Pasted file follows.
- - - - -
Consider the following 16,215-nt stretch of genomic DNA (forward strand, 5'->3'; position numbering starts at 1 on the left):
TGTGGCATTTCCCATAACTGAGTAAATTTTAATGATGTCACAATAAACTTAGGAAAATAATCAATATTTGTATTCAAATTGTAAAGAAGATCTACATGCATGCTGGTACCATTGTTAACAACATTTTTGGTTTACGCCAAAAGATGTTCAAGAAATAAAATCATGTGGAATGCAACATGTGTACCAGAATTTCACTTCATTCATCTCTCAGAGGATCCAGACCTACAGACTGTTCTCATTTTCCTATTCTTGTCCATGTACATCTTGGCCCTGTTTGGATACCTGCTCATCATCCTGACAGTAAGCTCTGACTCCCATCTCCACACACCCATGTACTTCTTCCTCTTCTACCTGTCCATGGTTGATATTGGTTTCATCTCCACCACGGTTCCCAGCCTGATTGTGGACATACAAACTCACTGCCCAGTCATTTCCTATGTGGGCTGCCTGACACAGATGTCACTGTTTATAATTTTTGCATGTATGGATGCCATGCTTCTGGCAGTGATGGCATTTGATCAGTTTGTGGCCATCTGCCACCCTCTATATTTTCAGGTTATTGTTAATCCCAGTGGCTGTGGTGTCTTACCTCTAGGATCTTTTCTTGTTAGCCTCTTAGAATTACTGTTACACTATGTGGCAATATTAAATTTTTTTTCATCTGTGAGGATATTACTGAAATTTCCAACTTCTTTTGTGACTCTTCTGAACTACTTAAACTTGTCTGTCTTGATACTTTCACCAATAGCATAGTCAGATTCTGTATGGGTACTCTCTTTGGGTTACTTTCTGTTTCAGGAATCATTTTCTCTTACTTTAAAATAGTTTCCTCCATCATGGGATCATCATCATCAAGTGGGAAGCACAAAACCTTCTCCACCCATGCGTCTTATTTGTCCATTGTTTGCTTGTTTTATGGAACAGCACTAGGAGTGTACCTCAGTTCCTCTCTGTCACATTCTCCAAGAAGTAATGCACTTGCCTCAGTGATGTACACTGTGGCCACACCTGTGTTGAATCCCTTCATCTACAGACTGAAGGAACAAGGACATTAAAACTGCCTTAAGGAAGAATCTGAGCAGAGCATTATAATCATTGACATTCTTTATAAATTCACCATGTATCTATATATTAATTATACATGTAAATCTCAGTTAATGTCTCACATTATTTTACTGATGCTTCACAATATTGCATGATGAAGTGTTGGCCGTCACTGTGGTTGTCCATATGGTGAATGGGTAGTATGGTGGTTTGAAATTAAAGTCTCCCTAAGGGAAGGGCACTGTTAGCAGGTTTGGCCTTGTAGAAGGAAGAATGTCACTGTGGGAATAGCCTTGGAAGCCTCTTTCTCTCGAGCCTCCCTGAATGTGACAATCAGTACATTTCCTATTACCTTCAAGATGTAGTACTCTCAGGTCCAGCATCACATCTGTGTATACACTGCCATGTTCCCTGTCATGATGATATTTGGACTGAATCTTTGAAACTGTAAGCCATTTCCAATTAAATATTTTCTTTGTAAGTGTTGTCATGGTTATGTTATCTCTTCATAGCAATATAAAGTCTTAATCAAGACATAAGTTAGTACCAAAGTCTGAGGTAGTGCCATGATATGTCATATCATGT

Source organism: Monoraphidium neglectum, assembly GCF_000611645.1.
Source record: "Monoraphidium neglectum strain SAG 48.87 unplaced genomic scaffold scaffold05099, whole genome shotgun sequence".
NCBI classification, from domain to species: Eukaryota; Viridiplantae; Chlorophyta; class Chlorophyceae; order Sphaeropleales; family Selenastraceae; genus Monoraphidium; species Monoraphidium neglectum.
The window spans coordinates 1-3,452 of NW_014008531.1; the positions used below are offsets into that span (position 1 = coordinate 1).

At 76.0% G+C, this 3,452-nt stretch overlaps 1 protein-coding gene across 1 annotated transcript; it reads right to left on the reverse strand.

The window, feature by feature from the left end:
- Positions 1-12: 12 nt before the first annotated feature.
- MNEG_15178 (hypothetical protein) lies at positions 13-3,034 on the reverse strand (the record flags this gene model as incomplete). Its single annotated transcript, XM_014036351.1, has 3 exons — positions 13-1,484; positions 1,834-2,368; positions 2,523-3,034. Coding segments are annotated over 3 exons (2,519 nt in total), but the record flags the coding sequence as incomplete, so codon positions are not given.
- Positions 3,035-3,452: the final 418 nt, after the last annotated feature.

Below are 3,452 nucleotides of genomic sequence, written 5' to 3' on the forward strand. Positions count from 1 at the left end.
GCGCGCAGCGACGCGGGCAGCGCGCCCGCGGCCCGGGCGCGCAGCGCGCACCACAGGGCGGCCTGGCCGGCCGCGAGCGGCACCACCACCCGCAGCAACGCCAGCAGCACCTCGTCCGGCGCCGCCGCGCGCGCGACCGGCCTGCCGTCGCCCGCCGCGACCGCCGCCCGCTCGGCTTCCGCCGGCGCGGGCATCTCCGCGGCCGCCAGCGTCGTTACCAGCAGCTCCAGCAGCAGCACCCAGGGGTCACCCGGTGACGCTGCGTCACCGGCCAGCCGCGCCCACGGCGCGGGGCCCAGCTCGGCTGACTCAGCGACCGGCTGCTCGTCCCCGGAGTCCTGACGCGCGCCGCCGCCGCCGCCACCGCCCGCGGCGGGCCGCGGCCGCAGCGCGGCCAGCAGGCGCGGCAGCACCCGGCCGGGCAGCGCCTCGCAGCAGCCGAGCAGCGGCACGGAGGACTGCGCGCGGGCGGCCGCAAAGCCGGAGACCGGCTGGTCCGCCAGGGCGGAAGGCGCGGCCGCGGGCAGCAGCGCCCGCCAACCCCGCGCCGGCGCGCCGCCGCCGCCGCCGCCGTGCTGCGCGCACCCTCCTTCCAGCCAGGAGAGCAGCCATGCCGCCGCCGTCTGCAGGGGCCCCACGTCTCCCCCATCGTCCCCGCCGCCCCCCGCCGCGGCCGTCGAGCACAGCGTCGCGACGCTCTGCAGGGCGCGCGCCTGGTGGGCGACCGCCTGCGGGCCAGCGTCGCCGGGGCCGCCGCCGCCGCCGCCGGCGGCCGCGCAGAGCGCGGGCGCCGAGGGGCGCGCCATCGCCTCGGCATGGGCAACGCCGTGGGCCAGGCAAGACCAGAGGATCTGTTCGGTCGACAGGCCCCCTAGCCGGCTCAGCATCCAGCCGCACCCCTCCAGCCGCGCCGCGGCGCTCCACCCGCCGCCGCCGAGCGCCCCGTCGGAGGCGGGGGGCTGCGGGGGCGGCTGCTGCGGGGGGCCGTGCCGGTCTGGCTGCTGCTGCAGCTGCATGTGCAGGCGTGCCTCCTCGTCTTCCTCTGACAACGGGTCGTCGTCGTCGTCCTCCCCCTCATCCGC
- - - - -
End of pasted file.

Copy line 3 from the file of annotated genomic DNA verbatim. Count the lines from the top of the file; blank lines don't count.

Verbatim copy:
Source organism: Monoraphidium neglectum, assembly GCF_000611645.1.